PolitiFact has named President Barack Obama's promise that Americans who liked their insurance could keep it as the "lie of the year" for 2013. Cancellation letters hitting approximately millions of Americans followed by a public presidential apology secured the dubious award.
Obama did note that although insurers are canceling some plans, it's because healthcare reform is weeding out "bad apple" insurers. Those insurers were offering substandard plans didn't meet basic standards mandated under the reform law.
And Affordable Care Act drafters argued the previously-sold policies were almost worse than no coverage at all if they allowed consumers to go bankrupt from catastrophic illness, FierceHealthPayer previously reported.
Even though Obama allowed insurers to reinstate canceled policies, some insurers have chosen to move forward with their cancellations as backtracking would raise costs and increase risks.
Moreover, a November report by the consumer organization Families USA found plan cancellations will hurt few Americans: Only 0.6 percent of Americans under 65 may lose their insurance and not qualify for financial aid to replace it with Affordable Care Act-compliant coverage.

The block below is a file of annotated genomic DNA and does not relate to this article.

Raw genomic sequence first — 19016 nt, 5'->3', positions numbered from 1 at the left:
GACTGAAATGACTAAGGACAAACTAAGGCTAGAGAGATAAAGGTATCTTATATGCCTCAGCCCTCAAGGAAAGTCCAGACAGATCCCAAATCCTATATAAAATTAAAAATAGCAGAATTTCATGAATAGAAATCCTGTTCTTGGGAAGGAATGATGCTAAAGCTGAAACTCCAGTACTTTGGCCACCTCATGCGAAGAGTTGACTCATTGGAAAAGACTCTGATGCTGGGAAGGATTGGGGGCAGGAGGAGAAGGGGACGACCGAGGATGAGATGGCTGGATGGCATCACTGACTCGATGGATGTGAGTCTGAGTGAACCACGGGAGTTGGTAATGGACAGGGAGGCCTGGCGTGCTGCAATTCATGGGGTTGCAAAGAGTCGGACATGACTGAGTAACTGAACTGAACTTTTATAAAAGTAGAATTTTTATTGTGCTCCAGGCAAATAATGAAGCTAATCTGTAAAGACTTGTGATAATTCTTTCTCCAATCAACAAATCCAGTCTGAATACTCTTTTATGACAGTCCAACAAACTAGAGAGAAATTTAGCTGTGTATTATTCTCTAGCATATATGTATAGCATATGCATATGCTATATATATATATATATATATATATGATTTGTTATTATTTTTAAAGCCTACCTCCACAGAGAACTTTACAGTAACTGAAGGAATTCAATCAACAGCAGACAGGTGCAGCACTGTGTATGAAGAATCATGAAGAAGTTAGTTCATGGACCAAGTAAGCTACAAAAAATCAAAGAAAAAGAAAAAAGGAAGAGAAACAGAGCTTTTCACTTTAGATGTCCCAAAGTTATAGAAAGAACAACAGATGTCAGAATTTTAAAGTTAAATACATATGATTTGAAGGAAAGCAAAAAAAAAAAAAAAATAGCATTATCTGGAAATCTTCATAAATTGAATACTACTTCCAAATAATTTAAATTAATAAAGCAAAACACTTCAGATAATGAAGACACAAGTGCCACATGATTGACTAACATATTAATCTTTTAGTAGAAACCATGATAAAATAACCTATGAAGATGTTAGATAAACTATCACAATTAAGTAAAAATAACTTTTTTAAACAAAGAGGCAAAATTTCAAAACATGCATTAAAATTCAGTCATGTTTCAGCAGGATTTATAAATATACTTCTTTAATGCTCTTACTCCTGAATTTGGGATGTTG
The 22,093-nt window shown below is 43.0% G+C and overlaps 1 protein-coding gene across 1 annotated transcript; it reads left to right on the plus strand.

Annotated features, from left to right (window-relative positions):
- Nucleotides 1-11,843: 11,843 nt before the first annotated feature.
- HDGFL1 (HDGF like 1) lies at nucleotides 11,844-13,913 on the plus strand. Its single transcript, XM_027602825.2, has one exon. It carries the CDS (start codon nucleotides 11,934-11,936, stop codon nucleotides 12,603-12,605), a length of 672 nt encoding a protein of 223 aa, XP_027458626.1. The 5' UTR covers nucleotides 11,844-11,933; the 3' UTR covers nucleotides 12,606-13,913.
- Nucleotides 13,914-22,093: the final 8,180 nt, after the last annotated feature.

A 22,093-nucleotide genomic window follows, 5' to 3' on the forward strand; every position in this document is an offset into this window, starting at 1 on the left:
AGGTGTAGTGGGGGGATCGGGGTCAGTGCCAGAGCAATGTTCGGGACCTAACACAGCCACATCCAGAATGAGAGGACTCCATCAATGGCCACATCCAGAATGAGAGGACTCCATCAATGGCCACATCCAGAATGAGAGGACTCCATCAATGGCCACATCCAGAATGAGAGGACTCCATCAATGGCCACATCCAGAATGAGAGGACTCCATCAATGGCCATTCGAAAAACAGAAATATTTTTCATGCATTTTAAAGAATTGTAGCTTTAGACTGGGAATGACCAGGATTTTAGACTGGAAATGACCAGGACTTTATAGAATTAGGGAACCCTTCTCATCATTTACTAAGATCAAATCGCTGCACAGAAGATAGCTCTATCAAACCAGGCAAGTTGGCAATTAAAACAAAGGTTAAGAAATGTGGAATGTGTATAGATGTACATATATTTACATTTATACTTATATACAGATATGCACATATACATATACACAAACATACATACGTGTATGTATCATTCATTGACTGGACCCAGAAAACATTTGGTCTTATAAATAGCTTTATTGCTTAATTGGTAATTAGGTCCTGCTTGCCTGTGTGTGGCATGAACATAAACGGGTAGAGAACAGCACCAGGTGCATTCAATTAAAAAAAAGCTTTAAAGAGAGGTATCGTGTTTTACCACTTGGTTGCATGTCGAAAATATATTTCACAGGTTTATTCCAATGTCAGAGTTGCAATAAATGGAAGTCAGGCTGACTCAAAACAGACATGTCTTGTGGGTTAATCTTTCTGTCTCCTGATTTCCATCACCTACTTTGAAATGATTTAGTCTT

As the controversy continues, public relations firms are profiting from the cancellation mess and other aspects of the botched ACA rollout, Politico reported.
"This will be taught in a lot of business and marketing courses, and probably just as importantly in a lot of technology courses on how do you launch a new product. You certainly don't do it like this," Marlin Collingwood, the president of Boston-based CHT, told Politico.
Several experts pointed to the Obama administration missing several crisis communications must-dos: quickly owning up to problems, touting healthcare success stories and appointing an effective reform spokesperson, the article noted.